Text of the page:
Project description:The utility of single versus combined blood pressure (BP) components in predicting cardiovascular disease (CVD) events is not established. We compared systolic BP (SBP) and diastolic BP (DBP) versus pulse pressure (PP) and mean arterial pressure (MAP) combined and each of these 4 BP components alone in predicting CVD events.In participants in the original (n=4760) and offspring (n=4897) Framingham Heart Study who were free of CVD events and BP-lowering therapy, 1439 CVD events occurred over serial 4-year intervals from 1952 to 2001. In pooled logistic regression with the use of BP categories, combining SBP with DBP and PP with MAP improved model fit compared with individual BP components (P<0.05 to P<0.0001). Significant interactions were noted between SBP and DBP (P=0.02) and between PP and MAP (P=0.01) in their respective multivariable models. Models with continuous variables for SBP+DBP and PP+MAP proved identical in predicting CVD events (Akaike Information Criteria=10 625 for both). Addition of a quadratic DBP(2) term to DBP and SBP further improved fit (P=0.0016).Combining PP with MAP and SBP with DBP produced models that were superior to single BP components for predicting CVD, and the extent of CVD risk varied with the level of each BP component. The combination of PP+MAP (unlike SBP+DBP) has a monotonic relation with risk and may provide greater insight into hemodynamics of altered arterial stiffness versus impaired peripheral resistance but is not superior to SBP+DBP in predicting CVD events.
Project description:Brachial-ankle pulse wave velocity (baPWV), as a marker of arterial stiffness, has been demonstrated to be associated with blood pressure (BP) and onset of hypertension. However, little information is available on the associations between baPWV and BP indices [systolic BP (SBP), diastolic BP (DBP), pulse pressure (PP), mean arterial pressure (MAP)] in treated hypertensive patients. We aimed to assess the associations between BP indices and baPWV. In this cross-sectional study, 14,598 hypertensive patients from China Stroke Primary Prevention Trial (CSPPT) at the exit visit of the trial were analyzed. Elevated baPWV was defined as ?18.3?m/s. Multivariate linear and logistic regression analyses were performed to evaluate the associations of BP indices with baPWV and elevated baPWV. Moreover, the smooth curve fitting (penalized spline method) was conducted. Multivariate linear regression analyses showed that continuous SBP, DBP, PP and MAP were independently and positively associated with baPWV (??=?0.081, 0.084, 0.078 and 0.115, respectively, all P?<?0.001). Compared with controlled SBP group (<140?mm Hg), uncontrolled SBP (?140?mm Hg) was significantly associated with higher baPWV [??=?2.234, 95% confidence interval (CI): 2.137-2.332]. Similarly, compared with controlled DBP group (<90?mm Hg), uncontrolled DBP (?90?mm Hg) was significantly associated with higher baPWV (??=?1.466, 95%CI: 1.341-1.590). Multiple logistic analyses also showed that SBP, DBP, PP and MAP were significantly and positively associated with elevated baPWV (OR?=?1.056, 1.049, 1.052, and 1.075, respectively, all P?<?0.001). The fully-adjusted smooth curve fitting presented a linear association between BP indices with baPWV. In conclusion, among treated hypertensive patients, SBP, DBP, PP and MAP levels were independently and positively associated with baPWV and elevated baPWV, suggesting that baPWV might be a way to predict uncontrolled BP.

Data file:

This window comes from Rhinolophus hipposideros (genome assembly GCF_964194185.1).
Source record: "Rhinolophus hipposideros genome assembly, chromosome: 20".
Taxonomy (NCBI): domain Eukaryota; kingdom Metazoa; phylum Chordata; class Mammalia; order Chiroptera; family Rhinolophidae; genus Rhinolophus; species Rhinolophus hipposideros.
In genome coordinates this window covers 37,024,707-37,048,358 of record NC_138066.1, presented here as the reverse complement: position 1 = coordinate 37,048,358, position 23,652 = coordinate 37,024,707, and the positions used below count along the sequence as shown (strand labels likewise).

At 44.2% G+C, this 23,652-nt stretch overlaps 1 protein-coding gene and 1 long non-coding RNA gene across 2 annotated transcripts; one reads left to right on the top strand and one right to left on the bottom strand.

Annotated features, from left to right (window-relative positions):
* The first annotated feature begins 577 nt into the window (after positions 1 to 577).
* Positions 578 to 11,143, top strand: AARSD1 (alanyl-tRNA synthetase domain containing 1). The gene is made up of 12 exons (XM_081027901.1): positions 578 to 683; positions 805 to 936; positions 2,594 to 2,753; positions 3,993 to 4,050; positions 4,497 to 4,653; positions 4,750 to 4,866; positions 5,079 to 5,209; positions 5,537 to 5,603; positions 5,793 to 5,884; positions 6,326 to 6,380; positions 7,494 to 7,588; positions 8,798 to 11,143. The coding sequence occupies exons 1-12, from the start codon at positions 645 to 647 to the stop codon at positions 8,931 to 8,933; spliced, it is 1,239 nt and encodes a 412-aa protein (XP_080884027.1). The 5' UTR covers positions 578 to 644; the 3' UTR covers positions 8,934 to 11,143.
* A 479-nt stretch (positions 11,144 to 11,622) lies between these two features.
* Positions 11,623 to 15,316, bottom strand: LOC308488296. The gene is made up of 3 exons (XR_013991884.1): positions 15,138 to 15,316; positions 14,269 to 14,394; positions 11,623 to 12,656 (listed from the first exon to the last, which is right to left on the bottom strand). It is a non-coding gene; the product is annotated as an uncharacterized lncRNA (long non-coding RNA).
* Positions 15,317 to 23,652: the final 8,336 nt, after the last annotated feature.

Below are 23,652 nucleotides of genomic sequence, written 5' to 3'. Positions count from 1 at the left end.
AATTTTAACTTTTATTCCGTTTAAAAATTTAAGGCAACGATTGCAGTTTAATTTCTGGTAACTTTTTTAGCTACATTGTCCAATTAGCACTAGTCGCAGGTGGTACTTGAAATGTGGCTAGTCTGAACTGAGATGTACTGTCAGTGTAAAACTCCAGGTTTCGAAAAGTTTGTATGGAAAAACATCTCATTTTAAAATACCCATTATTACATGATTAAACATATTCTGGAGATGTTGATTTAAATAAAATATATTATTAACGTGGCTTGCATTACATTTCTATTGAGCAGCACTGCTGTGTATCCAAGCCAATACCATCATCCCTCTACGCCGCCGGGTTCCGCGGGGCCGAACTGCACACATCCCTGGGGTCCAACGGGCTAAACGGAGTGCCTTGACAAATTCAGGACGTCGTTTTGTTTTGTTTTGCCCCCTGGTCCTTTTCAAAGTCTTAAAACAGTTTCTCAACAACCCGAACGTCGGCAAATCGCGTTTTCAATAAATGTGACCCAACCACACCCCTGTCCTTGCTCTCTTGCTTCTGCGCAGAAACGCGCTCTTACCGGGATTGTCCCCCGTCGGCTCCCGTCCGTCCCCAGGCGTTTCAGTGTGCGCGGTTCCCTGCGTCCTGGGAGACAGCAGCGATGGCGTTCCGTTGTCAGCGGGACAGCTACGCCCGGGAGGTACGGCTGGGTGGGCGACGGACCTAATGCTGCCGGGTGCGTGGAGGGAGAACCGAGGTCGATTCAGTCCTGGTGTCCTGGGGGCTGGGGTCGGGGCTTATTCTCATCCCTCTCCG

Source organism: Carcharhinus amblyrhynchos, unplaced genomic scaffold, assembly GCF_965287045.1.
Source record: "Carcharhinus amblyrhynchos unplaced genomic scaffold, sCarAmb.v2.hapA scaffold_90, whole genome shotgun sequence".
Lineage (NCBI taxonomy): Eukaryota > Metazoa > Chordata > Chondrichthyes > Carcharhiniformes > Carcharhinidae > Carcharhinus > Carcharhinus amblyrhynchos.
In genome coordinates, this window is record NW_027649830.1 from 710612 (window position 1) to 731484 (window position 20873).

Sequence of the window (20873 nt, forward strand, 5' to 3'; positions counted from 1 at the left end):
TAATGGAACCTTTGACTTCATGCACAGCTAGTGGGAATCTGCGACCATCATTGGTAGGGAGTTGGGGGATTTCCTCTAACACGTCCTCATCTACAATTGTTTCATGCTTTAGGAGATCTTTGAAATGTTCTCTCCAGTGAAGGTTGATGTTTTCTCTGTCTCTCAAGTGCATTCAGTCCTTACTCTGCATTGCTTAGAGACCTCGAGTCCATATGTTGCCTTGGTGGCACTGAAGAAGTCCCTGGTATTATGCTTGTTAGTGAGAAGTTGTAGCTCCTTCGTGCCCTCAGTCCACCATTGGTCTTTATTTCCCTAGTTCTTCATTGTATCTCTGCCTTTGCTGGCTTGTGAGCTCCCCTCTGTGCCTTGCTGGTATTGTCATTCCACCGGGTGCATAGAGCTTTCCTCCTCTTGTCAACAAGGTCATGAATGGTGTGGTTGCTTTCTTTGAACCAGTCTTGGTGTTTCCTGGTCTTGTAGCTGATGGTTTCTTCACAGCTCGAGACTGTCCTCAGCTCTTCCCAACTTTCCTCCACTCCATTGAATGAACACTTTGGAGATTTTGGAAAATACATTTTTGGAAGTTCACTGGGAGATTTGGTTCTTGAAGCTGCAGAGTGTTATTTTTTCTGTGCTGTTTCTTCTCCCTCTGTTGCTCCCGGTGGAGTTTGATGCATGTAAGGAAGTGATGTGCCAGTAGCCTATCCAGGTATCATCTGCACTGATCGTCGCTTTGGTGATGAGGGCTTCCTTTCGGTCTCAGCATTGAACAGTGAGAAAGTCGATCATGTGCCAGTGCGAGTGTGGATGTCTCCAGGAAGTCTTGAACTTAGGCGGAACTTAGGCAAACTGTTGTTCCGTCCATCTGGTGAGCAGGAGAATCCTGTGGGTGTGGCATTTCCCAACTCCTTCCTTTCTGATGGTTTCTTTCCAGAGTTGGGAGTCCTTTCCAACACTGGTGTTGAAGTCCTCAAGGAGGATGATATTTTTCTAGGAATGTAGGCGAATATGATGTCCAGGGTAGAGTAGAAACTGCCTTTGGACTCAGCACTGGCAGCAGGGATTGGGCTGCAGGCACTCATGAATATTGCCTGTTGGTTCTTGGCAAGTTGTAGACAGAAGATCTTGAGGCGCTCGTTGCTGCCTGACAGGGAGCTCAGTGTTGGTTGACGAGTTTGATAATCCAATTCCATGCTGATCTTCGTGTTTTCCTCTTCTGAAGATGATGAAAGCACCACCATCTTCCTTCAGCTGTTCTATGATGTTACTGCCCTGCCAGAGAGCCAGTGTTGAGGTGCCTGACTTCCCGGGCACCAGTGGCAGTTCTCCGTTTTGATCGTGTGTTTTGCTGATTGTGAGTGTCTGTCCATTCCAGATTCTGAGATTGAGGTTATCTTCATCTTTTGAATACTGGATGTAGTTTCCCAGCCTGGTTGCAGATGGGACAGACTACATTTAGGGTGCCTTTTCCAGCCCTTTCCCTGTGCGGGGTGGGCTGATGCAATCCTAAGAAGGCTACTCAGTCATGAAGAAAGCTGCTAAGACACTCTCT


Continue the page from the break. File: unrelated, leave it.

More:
Project description:Variations across studies in the association between blood pressure (BP) and cognition might be explained partly by duration of exposure to hypertension and partly by nonrandom attrition over time. Pulse pressure (PP) reflects arterial stiffness which may better reflect chronicity of hypertension.Over six annual cycles, 1954 individuals aged 65+ years from a prospective population-based cohort underwent BP measurements and cognitive evaluations. We examined the relationship of change in five cognitive domains to longitudinal PP patterns across the late-life age spectrum, before and after stratifying by baseline systolic blood pressure (SBP) and adjusting for attrition.There were four longitudinal PP patterns: stable normal, stable high, increasing, and decreasing. Those with lower baseline SBP and an increasing or stable high PP had less decline in cognition, an effect that was attenuated with aging. Among those with higher baseline SBP, there were no differences across PP groups, but increasing age was consistently associated with greater cognitive decline.The effect of PP on cognitive decline depends on age, baseline SBP, and the trajectory of PP change. Cardiovascular mechanisms underlying cognitive aging should be recognized as nuanced and dynamic processes when exploring prevention and treatment targets in the elderly, so that the optimal timing and type of intervention can be identified.
Project description:<b>Objective:</b> Study findings of the relationship of each arterial stiffness index with incident heart failure (HF) are conflicting. We aimed to compare the association between the indices of arterial stiffness and the risk of HF. <b>Methods:</b> We analysed 3,034 patients from a prospective cohort that enrolled patients with high cardiovascular risk. They underwent brachial-ankle pulse wave velocity (baPWV), brachial pulse pressure (PP), carotid-femoral pulse wave velocity (cfPWV), and central PP measurements. <b>Results:</b> Over a median follow-up of 4.7 years (interquartile range, 3.4-5.8 years), 65 HF events occurred. The incidence rate of HF was 4.7 per 1,000 person-years [95% confidence interval (CI), 3.7-6.0]. There was no difference in baPWV in those with and without HF events (1,561 ± 401 and 1,520 ± 321 cm/s, respectively, <i>P</i> = 0.415); however, there was a significant difference in brachial PP (63.2 ± 16.9 vs. 52.3 ± 11.5 mmHg, <i>P</i> < 0.001), cfPWV (11.0 ± 3.1 vs. 9.4 ± 2.4 m/s, <i>P</i> < 0.001) and central PP (56.6 ± 19.9 vs. 42.9 ± 13.8 mmHg, <i>P</i> < 0.001). In the multivariable-adjusted model, brachial PP [hazards ratio (HR) per standard deviation unit (SDU), 1.48; 95% CI, 1.19-1.84, <i>P</i> < 0.001], cfPWV (HR per SDU, 1.29; 95% CI, 1.02-1.63, <i>P</i> = 0.032) and central PP (HR per SDU, 1.44; 95% CI, 1.17-1.78; <i>P</i> < 0.001) were associated with incident HF, but baPWV was not (HR per SDU, 0.83; 95% CI, 0.63-1.10; <i>P</i> = 0.198). In the receiver operating characteristic analysis, the area under the curve (AUC) of brachial PP (<i>P</i> < 0.001), cfPWV (<i>P</i> = 0.003) or central PP (<i>P</i> = 0.001) was larger than that of baPWV, and there was no difference in the AUCs of brachial PP, cfPWV and central PP. <b>Conclusion:</b> Among arterial stiffness indices, brachial PWV was less associated with the risk of heart failure, and brachial PP and measures representing central hemodynamics were highly associated with incident HF.